Relic of the Big Bang discovered
Astronomers discover primordial hydrogen cloud with hardly heavy elementsRead out
Surprisingly original: astronomers have discovered a gas cloud that could have come from the time just after the Big Bang. Because it contains virtually no heavier elements - and thus no traces of the first stars, as shown by spectral analyzes. This cloud of hydrogen could therefore be one of only three previously known relics from the earliest era of the universe.
With the Big Bang initially only the lightest elements hydrogen, helium and lithium were formed. All other types of atoms were first formed by nuclear fusion inside the first, short-lived stars. Through their supernova explosions, the heavy elements - astronomers speak of "metals" - spread throughout the cosmos. Gas clouds without this metallic "contamination" are therefore hardly found today. Astronomers have so far discovered only two relics from the very earliest of the cosmos, another gas cloud could at least come from the time of the first stars.
Manhunt with Quasarhilfe
Another relic from the time of the Big Bang has now been discovered by Frederick Robert of the Swinbourne University of Technology and his colleagues. For their study, they had specifically searched for distant hydrogen clouds that contain no or hardly heavy elements. "The first two clouds of this kind were coincidental, but we wanted to see if they were not just the tip of an iceberg, " says co-author John O'Meara of St. Michael's College in England.
For their study, astronomers searched for distant quasars whose light falls through hydrogen clouds in front of them. Using the highly sensitive HIRES spectrograph of the Keck Observatory in Hawaii, they then analyzed the elemental signatures left by the gas in the light shining through the cloud. Eight such so-called Lyman-Limit systems (LLS) screened them in this way.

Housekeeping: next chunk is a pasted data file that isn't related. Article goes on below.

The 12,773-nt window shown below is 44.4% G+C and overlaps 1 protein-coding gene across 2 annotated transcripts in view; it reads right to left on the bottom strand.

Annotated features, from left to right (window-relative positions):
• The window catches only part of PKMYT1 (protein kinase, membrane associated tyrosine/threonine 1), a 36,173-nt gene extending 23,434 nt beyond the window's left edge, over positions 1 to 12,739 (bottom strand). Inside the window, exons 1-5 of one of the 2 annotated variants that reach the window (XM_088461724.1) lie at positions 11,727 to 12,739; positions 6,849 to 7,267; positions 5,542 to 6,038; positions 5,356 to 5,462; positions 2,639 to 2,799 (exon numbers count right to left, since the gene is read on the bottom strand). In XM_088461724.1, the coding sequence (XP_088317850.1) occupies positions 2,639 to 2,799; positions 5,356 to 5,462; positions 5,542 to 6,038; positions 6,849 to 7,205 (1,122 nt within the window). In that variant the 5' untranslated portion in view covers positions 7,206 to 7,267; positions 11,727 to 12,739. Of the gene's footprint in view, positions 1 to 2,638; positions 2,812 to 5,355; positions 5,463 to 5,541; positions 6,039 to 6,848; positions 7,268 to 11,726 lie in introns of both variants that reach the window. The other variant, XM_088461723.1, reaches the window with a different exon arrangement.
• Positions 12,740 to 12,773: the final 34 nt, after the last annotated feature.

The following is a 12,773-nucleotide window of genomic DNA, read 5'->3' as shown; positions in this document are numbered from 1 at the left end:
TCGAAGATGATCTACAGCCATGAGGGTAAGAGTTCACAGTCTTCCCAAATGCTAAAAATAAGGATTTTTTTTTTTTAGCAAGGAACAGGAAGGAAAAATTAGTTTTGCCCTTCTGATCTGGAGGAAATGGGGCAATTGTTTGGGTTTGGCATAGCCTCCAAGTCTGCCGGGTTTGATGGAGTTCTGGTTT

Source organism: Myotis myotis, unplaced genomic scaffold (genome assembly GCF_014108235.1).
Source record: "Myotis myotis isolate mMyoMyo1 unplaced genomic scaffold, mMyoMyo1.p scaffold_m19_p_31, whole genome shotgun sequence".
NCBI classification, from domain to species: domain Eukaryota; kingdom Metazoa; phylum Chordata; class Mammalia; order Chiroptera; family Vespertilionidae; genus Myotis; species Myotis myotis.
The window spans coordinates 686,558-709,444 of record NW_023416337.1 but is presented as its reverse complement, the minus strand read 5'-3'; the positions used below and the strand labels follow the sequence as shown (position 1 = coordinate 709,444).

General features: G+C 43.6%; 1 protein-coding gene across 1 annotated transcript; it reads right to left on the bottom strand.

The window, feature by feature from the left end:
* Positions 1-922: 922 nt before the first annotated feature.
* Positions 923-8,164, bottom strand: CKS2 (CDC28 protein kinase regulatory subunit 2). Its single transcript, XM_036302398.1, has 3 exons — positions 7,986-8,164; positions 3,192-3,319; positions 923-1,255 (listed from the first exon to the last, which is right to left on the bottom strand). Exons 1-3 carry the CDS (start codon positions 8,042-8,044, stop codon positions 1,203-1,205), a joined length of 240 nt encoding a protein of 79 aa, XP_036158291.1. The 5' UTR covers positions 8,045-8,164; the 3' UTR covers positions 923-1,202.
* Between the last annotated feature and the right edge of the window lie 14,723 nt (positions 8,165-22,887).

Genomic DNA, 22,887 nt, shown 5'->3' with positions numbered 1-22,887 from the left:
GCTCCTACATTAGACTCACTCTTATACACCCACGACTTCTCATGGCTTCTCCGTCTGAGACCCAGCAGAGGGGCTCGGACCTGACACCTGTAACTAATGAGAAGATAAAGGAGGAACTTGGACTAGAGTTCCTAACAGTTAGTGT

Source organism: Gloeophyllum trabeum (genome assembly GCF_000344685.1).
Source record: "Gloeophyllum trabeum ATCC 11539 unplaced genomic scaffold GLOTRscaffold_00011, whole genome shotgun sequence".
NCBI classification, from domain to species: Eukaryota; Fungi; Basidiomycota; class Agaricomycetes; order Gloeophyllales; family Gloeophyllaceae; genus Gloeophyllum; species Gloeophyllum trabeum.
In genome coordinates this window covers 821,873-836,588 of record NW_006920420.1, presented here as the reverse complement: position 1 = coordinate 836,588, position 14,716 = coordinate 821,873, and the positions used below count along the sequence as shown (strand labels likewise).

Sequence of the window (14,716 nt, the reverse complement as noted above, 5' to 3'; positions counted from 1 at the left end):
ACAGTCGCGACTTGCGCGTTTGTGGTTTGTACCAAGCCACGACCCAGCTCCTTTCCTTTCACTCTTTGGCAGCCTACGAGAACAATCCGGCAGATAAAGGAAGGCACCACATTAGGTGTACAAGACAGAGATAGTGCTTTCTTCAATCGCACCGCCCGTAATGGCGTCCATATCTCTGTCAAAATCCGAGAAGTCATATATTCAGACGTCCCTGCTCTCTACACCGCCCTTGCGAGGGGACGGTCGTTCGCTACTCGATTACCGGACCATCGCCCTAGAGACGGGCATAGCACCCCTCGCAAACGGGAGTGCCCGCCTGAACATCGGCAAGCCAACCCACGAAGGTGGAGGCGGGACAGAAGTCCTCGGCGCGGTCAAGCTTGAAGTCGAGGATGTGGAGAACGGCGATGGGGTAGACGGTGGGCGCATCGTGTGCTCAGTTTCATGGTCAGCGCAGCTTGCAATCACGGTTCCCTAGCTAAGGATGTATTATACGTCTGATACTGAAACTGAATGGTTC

Spectrum without metal lines
And indeed: In one of the hydrogen clouds, the researchers found what they were looking for: "One of these gas clouds, LLS1723, appeared to be completely free of metal lines in the HIRES spectrum, " the scientists report. The cloud was similarly metal poor as the two well-known relics of the Big Bang - and could therefore come from a similarly early time, as the astronomers explain. display
"This gas cloud seems completely original: Even 1.5 billion years after the Big Bang, it is not polluted by stardust, " says Robert. "If it contains any heavy elements at all, they must account for less than a ten-thousandth of the metals in the sun. This is extremely low and the obvious explanation is that this is a true relic of the Big Bang. "
"Fossil" of the Big Bang
According to astronomers, LLS1723 could come from the very earliest nursery in the universe from a time before the first stars were born. "Metal-free clouds like LLS1723 could consist of primordial, intergalactic gas that has survived all the confusion of the early universe and never been contaminated by stars, " the researchers said. Then these clouds would be exciting fossils of the Big Bang, which could provide new insights into this early period of the cosmos.
On the basis of the previous data, however, it can not be ruled out that this gas cloud arose a little later - with the first generation of stars. Because even these were still relatively poor in heavy elements, so that the impurities would be extremely low by their Explosionsstr mmer, as Robert and his colleagues explain. In further investigations, you now want to find out more about these unusually "clean" gas clouds and also look for other representatives of these Lyman-Limit systems. (Monthly Notices of the Royal Astronomical Society, in press)
Source: WMKeck Observatory
- Nadja Podbregar